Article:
Manny Acta stopped himself in mid-sentence, closed his fist and knocked three times on top of his wooden office desk.
As he gave updates on injured stars Grady Sizemore and Carlos Santana, Acta wasn't taking any chances.
He's superstitious — and smart.
One season managing the Indians has taught Acta to cover all his bases.
With a challenging first year in Cleveland dwindling to its final days, Acta, hired last October, spent part of the pregame before Wednesday's home-season ending doubleheader against Detroit reviewing what happened to the Indians in 2010 and what lies ahead.
"I'm excited about this franchise," said Acta, who spent two-plus seasons in a similar rebuilding project in Washington before he was fired last season after 87 games. "The challenge is to turn it around."
Injuries, always the unknown variable for any team, were especially tough on Acta's club in 2010. Sizemore, the Indians' full-speed-ahead center fielder hurt his left knee and underwent microfracture surgery. Santana, a free-swinging catcher who made an immediate impact in Cleveland's power-deprived lineup upon arrival, tore a knee ligament in a home-plate collision.
There were other bumps and bruises along the way.
Those two, though, left the biggest marks.
"This is a club that just can't absorb those type of injuries," Acta said. "When you talk about the Cleveland Indians, I think the whole world thinks about Grady Sizemore. We're not the type of team that can just have somebody get hurt and plug in a guy that hit 35 home runs two years ago or go out and get a guy.
"It really hurt us."
Sizemore is expected to make a full recovery and has been rehabbing in Arizona. Santana, too, anticipates being 100 percent for spring training camp. He began the season at Triple-A Columbus, but was crushing minor league pitchers and the Indians called him up in June.
Santana hit .260 with six homers and 22 RBIs in 46 games, providing a small taste of his scary potential.
"I don't think I've ever seen a player come up from the minor leagues and impact a lineup the way Carlos did," Acta said.
Without Sizemore at the top of the order or Santana in the middle, the Indians' lost their punch. Only Shin-Soo Choo, one of baseball's most underrated players, put any fear into opposing pitchers. Acta longs for the day he can pencil all three names onto his lineup card.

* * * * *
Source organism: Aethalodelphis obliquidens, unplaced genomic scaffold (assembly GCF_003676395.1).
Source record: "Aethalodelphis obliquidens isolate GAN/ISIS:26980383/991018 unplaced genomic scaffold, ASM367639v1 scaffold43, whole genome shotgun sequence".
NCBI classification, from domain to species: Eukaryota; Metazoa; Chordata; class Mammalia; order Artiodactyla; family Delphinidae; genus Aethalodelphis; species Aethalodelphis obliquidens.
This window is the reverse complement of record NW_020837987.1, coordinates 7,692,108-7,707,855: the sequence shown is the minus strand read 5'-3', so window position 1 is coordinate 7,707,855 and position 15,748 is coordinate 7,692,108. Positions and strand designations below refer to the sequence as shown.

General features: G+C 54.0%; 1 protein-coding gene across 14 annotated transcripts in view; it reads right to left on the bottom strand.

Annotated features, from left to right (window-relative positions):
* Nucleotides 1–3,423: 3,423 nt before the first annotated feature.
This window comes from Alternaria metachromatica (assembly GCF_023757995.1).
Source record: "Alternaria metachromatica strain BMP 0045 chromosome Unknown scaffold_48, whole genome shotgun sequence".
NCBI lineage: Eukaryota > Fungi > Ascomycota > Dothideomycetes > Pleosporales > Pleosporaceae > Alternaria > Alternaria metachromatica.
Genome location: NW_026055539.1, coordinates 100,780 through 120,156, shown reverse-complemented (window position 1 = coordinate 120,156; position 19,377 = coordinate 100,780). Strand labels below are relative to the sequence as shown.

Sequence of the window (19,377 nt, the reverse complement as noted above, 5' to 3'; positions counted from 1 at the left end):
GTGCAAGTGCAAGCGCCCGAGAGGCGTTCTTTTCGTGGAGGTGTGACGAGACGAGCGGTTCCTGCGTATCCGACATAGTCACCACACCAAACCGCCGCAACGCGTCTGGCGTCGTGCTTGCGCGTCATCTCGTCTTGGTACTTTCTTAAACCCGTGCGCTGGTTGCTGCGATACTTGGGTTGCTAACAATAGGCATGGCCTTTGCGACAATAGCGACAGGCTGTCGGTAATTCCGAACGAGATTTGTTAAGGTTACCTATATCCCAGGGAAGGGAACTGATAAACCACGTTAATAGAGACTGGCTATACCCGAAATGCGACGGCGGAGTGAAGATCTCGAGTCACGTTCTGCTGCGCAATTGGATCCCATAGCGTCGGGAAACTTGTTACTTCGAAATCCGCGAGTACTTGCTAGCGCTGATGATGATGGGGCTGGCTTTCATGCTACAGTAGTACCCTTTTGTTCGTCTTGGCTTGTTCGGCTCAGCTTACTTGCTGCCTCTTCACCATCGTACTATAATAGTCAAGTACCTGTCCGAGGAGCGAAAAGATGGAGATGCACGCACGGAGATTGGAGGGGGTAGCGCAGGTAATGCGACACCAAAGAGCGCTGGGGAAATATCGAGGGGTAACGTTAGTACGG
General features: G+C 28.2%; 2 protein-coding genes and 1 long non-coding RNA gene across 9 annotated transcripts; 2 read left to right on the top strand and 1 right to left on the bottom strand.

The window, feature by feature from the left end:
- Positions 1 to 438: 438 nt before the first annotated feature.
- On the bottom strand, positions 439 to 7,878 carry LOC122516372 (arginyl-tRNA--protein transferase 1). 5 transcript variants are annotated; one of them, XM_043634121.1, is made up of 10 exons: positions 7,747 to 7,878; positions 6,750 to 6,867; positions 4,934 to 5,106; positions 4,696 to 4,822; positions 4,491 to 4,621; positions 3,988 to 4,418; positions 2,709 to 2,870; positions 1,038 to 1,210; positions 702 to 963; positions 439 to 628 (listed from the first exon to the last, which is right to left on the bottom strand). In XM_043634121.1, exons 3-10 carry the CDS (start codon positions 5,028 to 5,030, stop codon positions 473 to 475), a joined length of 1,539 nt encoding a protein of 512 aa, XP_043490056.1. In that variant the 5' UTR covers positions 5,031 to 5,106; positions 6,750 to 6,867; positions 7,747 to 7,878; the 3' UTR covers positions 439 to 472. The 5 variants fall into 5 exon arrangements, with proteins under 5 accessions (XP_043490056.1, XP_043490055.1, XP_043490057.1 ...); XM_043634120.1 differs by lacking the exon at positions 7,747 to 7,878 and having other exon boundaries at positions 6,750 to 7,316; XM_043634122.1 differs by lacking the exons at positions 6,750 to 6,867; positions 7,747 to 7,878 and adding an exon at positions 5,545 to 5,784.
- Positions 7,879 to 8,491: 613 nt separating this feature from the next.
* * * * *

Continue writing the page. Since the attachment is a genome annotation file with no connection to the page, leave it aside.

"Just imagine having Grady hitting in front of Choo, and having a guy like Carlos hitting behind him the whole season that's what I'm excited about," Acta said. "I can't wait for them to rehab and hopefully they'll be 100 percent and we can keep them out there."
The key injuries combined with a flurry of trades involving pitchers Jake Westbrook and Kerry Wood, third baseman Jhonny Peralta and others by Cleveland's front office, reshaped the Indians and contributed to another season ending well short of the playoffs.
Acta knew what he was signing up for when he accepted the Cleveland job.
With a limited payroll, a young, unproven roster and a fan base demanding a return to recent glory days, getting the Indians back on top was going to take patience and persistence. Acta is in it for the long haul — or as long as it takes.
He has yet to manage a winning major league team, but that hasn't diminished his drive.
"Everybody wants to win," said Acta, who went 158-252 with the Nationals. "I don't enjoy losing. We all have to understand what our job is. I want to win every single day. Every year I managed, I've had to prove everybody wrong with rebuilding ballclubs."
Tigers manager Jim Leyland can appreciate what Acta has had to endure this season. Leyland was with some brutal Pittsburgh teams in the 1980s that eventually blossomed.
"I like him a lot," Leyland said of Acta. "I think he's doing fine. I've been through those situations, so I know. I've been down that road. I know what that's like. If you get a little time and get some good players, he'll be fine."
If there is any positive in the rash of injuries, it's that it gave the Indians a chance to see some young players who would have otherwise spent the season in the minors. Michael Brantley, Trevor Crowe and Jason Donald were a few of the youngsters who benefited from the turnover.
Cleveland's pitching staff, a major concern entering the season, wound up being one of the team's strengths. Starter Fausto Carmona bounced back to have a solid year and Chris Perez developed into one of the AL's best closers after assuming Wood's job.
Acta wouldn't make any excuses for his players, but he believes first baseman Matt LaPorta deserves a "Mulligan" after undergoing to two surgeries in the offseason. He's also convinced designated hitter Travis Hafner can find more power now that he's another year removed from shoulder surgery.
The Indians need to improve their middle defense and upgrade other problems areas Acta will address in upcoming meetings with Chris Antonetti, who is taking over as general manager when Mark Shapiro moves into his new role as team president.
Acta knows Cleveland's limits and his own. He won't push either.
"I can't lie to people and say we're going to go out there and sign three free agents that are going to make $15 million a year," he said. "That's not going to happen. Our best chance here is to draft, develop our players and make as few mistakes as we can so we can put a core together like it was done here starting in 2003. That's a reality."